Capitalism shows we don't need capitalists
By Allen Myers
When industrial capitalism developed in Western Europe in the 19th century, the great majority of businesses were privately owned. That is, they were the property of a single individual, or sometimes a family, or sometimes two or three partners with defined shares. There was no normal mechanism by which some outsider could become a part owner of the business.
Corporations, i.e., businesses owned jointly by many capitalists, had existed during the earlier phase of commercial capitalism, the most notable early one being the British East India Company (originally named the “Company of Merchants of London Trading into the East Indies”), which was formed in 1600. However, these corporations were rare and had considerable differences from modern corporations. Most were created through a royal charter or a specific legislative act and were confined to the activities specified in their charter.
Capitalists are driven to accumulate ever more capital. Particularly in Britain, but also in the United States, capitalists pushed parliaments to pass laws that eased and assisted such accumulation. The form most suited to capitalist accumulation proved to be the modern corporation. In 1844 the British parliament passed a law allowing the establishment of corporations (“joint stock companies”) without any further legislation. In 1855, it enacted limited liability for registered “limited” companies; this meant that business people did not risk everything they owned by conducting a business, but only as much as they had invested. (The losers from this arrangement were mostly small businesses that supplied the corporations on credit and workers whose wages might never be paid if a corporation failed.)
The corporate form served capitalists in several ways. It made it easier for successful competitors to gobble up the losers (a process later renamed “mergers and acquisitions”). The selling of nominal ownership certificates — shares — became a method of gathering up the small scattered savings of millions of workers, farmers and small business people and turning those savings into additional capital to generate additional profits. And the use of those savings instead of their own funds enabled capitalists to take greater risks: when they won, they won; when they lost, the small “investors” lost.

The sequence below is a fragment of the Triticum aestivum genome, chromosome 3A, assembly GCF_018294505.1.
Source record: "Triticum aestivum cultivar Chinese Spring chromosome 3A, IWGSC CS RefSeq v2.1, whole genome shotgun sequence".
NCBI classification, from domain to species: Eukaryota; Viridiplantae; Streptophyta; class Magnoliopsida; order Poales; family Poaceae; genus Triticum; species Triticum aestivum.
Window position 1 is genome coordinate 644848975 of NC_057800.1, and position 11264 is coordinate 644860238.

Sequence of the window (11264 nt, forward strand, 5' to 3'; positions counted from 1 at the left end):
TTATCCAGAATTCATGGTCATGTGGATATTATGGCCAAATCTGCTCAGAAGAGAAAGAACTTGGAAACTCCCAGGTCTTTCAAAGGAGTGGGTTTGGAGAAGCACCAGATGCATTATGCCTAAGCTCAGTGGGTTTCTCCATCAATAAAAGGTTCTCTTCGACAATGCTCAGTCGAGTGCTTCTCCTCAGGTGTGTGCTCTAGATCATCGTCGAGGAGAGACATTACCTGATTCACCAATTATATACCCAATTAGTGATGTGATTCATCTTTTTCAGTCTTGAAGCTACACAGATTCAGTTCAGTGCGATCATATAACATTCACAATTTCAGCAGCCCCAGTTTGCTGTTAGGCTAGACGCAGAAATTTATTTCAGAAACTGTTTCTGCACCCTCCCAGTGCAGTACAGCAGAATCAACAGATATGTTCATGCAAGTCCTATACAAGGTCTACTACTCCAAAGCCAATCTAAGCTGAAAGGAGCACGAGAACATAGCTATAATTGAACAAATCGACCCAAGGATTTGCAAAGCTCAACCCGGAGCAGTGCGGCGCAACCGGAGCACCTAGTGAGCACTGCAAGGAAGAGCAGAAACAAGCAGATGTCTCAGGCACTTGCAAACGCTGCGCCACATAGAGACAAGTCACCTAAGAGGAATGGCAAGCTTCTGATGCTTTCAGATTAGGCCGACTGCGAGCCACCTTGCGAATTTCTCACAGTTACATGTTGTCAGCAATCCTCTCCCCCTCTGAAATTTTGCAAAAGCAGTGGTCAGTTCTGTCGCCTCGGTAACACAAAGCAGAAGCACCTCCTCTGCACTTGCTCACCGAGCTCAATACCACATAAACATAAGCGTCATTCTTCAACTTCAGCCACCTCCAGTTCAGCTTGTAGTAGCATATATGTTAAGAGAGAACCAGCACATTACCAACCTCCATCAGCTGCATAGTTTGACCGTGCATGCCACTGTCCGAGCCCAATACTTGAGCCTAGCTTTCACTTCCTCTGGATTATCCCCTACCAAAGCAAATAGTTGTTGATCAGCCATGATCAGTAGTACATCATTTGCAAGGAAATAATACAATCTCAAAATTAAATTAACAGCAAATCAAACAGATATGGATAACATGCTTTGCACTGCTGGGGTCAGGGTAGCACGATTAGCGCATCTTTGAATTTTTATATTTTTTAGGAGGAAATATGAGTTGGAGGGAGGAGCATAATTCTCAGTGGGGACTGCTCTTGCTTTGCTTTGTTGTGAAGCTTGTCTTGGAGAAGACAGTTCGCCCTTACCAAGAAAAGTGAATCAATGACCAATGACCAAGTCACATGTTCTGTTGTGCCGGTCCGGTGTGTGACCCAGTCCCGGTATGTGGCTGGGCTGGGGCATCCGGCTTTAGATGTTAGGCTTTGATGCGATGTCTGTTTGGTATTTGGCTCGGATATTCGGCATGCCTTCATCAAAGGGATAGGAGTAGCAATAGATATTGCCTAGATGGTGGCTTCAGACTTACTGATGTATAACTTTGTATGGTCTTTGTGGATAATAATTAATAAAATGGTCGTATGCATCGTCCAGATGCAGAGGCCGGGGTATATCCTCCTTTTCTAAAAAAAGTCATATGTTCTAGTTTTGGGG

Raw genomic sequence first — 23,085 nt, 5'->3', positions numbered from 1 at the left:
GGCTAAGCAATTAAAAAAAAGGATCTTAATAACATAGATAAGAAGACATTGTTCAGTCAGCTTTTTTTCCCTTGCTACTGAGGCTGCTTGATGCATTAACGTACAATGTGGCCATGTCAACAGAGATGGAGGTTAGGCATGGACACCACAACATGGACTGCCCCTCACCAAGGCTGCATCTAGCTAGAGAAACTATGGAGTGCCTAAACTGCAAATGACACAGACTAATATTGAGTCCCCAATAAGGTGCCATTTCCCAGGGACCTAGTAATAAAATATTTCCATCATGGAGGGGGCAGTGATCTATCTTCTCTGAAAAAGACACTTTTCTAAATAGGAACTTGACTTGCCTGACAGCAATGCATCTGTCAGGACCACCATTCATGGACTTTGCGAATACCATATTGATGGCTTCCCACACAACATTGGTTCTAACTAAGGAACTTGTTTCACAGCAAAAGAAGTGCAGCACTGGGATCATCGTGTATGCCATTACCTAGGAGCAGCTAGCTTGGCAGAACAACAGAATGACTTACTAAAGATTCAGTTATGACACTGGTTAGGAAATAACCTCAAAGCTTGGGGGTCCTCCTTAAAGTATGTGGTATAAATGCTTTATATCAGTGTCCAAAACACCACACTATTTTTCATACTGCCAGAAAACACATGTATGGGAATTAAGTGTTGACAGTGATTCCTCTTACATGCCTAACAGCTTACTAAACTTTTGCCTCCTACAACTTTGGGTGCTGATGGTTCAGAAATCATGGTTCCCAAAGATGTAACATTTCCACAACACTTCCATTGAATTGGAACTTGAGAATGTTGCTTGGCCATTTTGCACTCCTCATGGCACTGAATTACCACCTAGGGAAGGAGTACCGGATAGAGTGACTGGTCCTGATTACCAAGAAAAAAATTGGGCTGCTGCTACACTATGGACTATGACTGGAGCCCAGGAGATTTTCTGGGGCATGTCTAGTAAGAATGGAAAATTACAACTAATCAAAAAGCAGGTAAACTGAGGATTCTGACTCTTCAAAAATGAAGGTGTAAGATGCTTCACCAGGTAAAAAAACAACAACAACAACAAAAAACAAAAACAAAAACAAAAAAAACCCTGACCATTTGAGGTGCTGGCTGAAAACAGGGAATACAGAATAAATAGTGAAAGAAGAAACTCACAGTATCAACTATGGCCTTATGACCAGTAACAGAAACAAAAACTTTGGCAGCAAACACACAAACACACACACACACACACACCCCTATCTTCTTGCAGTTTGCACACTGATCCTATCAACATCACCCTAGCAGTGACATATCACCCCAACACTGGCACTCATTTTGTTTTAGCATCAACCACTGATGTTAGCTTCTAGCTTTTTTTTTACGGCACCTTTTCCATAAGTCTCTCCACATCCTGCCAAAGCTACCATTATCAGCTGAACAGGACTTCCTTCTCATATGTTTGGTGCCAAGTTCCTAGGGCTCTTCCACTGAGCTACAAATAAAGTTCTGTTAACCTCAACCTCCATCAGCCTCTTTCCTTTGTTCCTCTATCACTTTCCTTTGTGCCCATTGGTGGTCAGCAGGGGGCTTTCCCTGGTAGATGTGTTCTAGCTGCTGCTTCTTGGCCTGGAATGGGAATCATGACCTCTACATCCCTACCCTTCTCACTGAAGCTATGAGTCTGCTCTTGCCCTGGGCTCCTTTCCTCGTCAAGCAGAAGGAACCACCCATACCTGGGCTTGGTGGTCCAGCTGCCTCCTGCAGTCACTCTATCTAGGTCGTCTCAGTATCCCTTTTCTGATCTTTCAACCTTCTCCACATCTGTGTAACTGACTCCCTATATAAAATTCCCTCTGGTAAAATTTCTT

When businesses were owned by only one or a few people, capitalists had a strong motive to be active in running the business, since it was their money that would be lost if the business went belly up. As the corporate form became predominant, this changed. As it became possible for individual capitalists to spread their ownership over many businesses, and possible for particular businesses to be owned by many capitalists, it became normal for the task of managing a business to be performed by hired agents.
Already by the time that Karl Marx was writing his analysis of capitalism, corporations had significantly altered the features of capitalism. Marx pointed out that the previous economic function of capitalists, the managing of businesses, was increasingly being performed by (well-paid) employees. This showed that capitalists perform no necessary economic role even within capitalist production. They are “necessary” only outside the productive process — to maintain the class divisions that allow them to appropriate the wealth produced by working people.
The fact that capitalists play no useful role in production has been partially obscured by the further development of corporations. This is because the hired managers of corporations often receive salaries that allow them to become capitalists in their own right. (One recent example in the news was Geoff Dixon’s $11 million salary for a few months’ work as chief executive of Qantas.) This can create the illusion that capitalists are still performing a useful function by managing an enterprise. But these CEOs are not normally appointed as managers because they are capitalists; they become capitalists because they are well rewarded for having managed in the interests of the capitalist owners.
The overall experience of modern capitalist economies leaves no room for doubt. Corporations can be managed by anyone with the requisite knowledge and skills, regardless of whether they are billionaires or paupers. This indicates why it will not be difficult for socialised economies in developed countries to manage themselves without capitalists — and to do so much more efficiently because working people will be in overall charge and insisting on management in their interest.